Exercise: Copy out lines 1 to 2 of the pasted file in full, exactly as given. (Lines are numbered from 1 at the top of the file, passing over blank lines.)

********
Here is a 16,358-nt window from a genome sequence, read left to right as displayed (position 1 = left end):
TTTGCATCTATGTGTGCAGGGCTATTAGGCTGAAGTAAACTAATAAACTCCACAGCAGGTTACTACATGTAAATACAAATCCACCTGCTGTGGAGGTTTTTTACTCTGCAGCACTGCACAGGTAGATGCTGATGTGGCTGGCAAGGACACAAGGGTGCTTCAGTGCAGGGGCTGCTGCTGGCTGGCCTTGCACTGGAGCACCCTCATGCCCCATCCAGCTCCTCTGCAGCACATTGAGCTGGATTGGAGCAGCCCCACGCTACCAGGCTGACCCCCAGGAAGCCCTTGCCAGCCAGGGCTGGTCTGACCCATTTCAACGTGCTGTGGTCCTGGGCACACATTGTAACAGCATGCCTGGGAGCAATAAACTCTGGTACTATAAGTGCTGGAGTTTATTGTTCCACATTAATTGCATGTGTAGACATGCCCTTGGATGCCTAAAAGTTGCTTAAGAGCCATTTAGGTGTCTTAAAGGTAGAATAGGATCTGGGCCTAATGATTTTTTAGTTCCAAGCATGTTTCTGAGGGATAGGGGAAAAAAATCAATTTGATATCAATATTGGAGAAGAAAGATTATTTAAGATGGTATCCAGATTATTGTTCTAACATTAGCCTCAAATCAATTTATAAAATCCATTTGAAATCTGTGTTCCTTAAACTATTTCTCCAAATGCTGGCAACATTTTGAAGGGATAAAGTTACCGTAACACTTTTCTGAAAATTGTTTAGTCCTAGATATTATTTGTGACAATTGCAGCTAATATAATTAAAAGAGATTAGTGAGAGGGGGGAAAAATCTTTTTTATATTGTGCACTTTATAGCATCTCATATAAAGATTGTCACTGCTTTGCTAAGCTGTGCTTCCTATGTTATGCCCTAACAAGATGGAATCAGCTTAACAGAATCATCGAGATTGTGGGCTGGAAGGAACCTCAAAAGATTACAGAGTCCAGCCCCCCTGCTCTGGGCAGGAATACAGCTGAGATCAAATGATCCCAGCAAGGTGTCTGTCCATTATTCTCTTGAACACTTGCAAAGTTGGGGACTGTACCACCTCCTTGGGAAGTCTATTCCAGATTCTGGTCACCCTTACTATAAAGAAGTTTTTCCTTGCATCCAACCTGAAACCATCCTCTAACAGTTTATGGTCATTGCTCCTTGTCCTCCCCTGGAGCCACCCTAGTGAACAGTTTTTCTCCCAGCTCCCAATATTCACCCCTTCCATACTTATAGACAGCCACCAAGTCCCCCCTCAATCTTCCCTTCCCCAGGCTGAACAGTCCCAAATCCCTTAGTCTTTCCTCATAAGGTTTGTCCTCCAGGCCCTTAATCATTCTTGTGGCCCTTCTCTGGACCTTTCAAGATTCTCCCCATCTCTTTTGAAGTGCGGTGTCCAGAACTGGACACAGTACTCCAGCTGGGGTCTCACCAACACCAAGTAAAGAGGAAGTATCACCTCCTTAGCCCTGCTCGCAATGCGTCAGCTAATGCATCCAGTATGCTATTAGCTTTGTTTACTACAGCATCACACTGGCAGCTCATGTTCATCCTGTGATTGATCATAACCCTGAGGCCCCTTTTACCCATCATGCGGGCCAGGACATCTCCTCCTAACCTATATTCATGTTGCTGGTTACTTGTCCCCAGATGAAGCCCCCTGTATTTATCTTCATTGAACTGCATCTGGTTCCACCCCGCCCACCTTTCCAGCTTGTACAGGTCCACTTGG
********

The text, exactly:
Here is a 16,358-nt window from a genome sequence, read left to right as displayed (position 1 = left end):
TTTGCATCTATGTGTGCAGGGCTATTAGGCTGAAGTAAACTAATAAACTCCACAGCAGGTTACTACATGTAAATACAAATCCACCTGCTGTGGAGGTTTTTTACTCTGCAGCACTGCACAGGTAGATGCTGATGTGGCTGGCAAGGACACAAGGGTGCTTCAGTGCAGGGGCTGCTGCTGGCTGGCCTTGCACTGGAGCACCCTCATGCCCCATCCAGCTCCTCTGCAGCACATTGAGCTGGATTGGAGCAGCCCCACGCTACCAGGCTGACCCCCAGGAAGCCCTTGCCAGCCAGGGCTGGTCTGACCCATTTCAACGTGCTGTGGTCCTGGGCACACATTGTAACAGCATGCCTGGGAGCAATAAACTCTGGTACTATAAGTGCTGGAGTTTATTGTTCCACATTAATTGCATGTGTAGACATGCCCTTGGATGCCTAAAAGTTGCTTAAGAGCCATTTAGGTGTCTTAAAGGTAGAATAGGATCTGGGCCTAATGATTTTTTAGTTCCAAGCATGTTTCTGAGGGATAGGGGAAAAAAATCAATTTGATATCAATATTGGAGAAGAAAGATTATTTAAGATGGTATCCAGATTATTGTTCTAACATTAGCCTCAAATCAATTTATAAAATCCATTTGAAATCTGTGTTCCTTAAACTATTTCTCCAAATGCTGGCAACATTTTGAAGGGATAAAGTTACCGTAACACTTTTCTGAAAATTGTTTAGTCCTAGATATTATTTGTGACAATTGCAGCTAATATAATTAAAAGAGATTAGTGAGAGGGGGGAAAAATCTTTTTTATATTGTGCACTTTATAGCATCTCATATAAAGATTGTCACTGCTTTGCTAAGCTGTGCTTCCTATGTTATGCCCTAACAAGATGGAATCAGCTTAACAGAATCATCGAGATTGTGGGCTGGAAGGAACCTCAAAAGATTACAGAGTCCAGCCCCCCTGCTCTGGGCAGGAATACAGCTGAGATCAAATGATCCCAGCAAGGTGTCTGTCCATTATTCTCTTGAACACTTGCAAAGTTGGGGACTGTACCACCTCCTTGGGAAGTCTATTCCAGATTCTGGTCACCCTTACTATAAAGAAGTTTTTCCTTGCATCCAACCTGAAACCATCCTCTAACAGTTTATGGTCATTGCTCCTTGTCCTCCCCTGGAGCCACCCTAGTGAACAGTTTTTCTCCCAGCTCCCAATATTCACCCCTTCCATACTTATAGACAGCCACCAAGTCCCCCCTCAATCTTCCCTTCCCCAGGCTGAACAGTCCCAAATCCCTTAGTCTTTCCTCATAAGGTTTGTCCTCCAGGCCCTTAATCATTCTTGTGGCCCTTCTCTGGACCTTTCAAGATTCTCCCCATCTCTTTTGAAGTGCGGTGTCCAGAACTGGACACAGTACTCCAGCTGGGGTCTCACCAACACCAAGTAAAGAGGAAGTATCACCTCCTTAGCCCTGCTCGCAATGCGTCAGCTAATGCATCCAGTATGCTATTAGCTTTGTTTACTACAGCATCACACTGGCAGCTCATGTTCATCCTGTGATTGATCATAACCCTGAGGCCCCTTTTACCCATCATGCGGGCCAGGACATCTCCTCCTAACCTATATTCATGTTGCTGGTTACTTGTCCCCAGATGAAGCCCCCTGTATTTATCTTCATTGAACTGCATCTGGTTCCACCCCGCCCACCTTTCCAGCTTGTACAGGTCCACTTGG